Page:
This task focuses on updating your vita to make sure that it contains accurate and up-to-date information about your scholarly work. You never know when you will need an updated vita, and its always good to have the most recent version available published online in HTML or PDF format as part of your professional online presence.
In week two of the Boost Your Scholarly Profile project, you created an ORCID: a unique identification to help distinguish you from other researchers with similar names, and group your scholarly work. You will want to make sure your ORCID is included at the top of your CV, along with other personal identifying information.
When you circulate your vita, other scholars may use it to locate specific works. Often, people may search a database or Google Scholar for the title using a phrase (quotation mark) search or by looking for specific citation information. If your information is incorrect, it makes it more difficult for your work to be located. Take a look at your vita and make sure it is completely up-to-date and error-free. Some potential things to watch out for:
What is a work identifier? A work, or persistent, identifier is a string of characters and numbers that will always lead the user to the source of the work - which can be an article, book, dataset, chapter, white paper, etc. This can be used to locate the full text of work, but it can also be used to identify where your work is being talked about or cited by others. "Altmetric" data such as Twitter or blog mentions that use persistent identifiers can then be linked, captured, and aggregated.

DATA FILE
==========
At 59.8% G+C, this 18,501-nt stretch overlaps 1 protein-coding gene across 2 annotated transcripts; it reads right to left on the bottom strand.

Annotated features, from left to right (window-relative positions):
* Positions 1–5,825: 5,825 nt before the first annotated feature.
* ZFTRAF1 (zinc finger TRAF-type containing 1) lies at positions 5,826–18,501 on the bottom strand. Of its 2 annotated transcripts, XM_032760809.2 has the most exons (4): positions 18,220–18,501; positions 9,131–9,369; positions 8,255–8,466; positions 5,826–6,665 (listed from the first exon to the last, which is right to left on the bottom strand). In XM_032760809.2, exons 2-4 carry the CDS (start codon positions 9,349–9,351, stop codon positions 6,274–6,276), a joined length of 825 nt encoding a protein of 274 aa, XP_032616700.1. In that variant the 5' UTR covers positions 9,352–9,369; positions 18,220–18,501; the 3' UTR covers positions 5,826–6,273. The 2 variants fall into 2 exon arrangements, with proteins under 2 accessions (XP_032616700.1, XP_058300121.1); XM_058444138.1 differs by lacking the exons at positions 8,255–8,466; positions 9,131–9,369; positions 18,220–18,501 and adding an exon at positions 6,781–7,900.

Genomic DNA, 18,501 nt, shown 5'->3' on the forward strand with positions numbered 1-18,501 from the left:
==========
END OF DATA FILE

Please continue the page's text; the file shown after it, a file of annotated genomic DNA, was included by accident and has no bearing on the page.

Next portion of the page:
For an example of this, see the mash-up of data (example below) from Altmetrics.com and Public Library of Science that is possible because each PLOS article uses a Digital Object Identifier (DOI) that can be captured by Altmetic.com. For more about DOIs, see DOIs, The Library and The Researcher, a one-page document from CrossRef, the major DOI provider.
Although DOIs are the most common kind of persistent identifier, the recent NISO draft report, Persistent Identifiers in Scholarly Communications: A Recommended Practice of the National Information Standards Organization (this is a draft document, and will be taking public comments until June 11th), identifies other kinds of persistent identifiers. Institutional repositories such as WSU's Research Exchange use a "handle" system that also functions as a persistent link.
Some citation styles, such as APA, incorporate DOIs into their citation syntax, but if your disciplinary style does not, you can append the DOI or other persistent identifier at the end of each citation.
Not every work will have a work identifier. Articles published before the development of DOIs are not always retroactively given a DOI by their creator/publisher, and because DOIs and other identifiers can have an associated fee, not all publishers pay to have them assigned.
To locate a DOI for one citation, use CrossRef's Free DOI Lookup service. For multiple citations, you can try CrossRef's Simple Text Query Form, which allows you to paste in multiple references at once. For more information see CrossRef's Have a Citation? Get a CrossRef DOI (PDF).
For Fun: Check out CrossRef Labs, which includes experimental tools such as FundRef Widget, an "open-source reference implementation widget for gathering FundRef data from researchers."
If you use one or more academic networking sites such as Google Scholar Profiles, Mendeley, Academia.edu, ResearchGate, or LinkedIn, make sure they reflect your updated CV information. This can include any changes in your position or professional memberships, as well as your publications or creative works. Consider changing your password while you are there: recent breaches of sites such as LinkedIn are a reminder of the importance of this.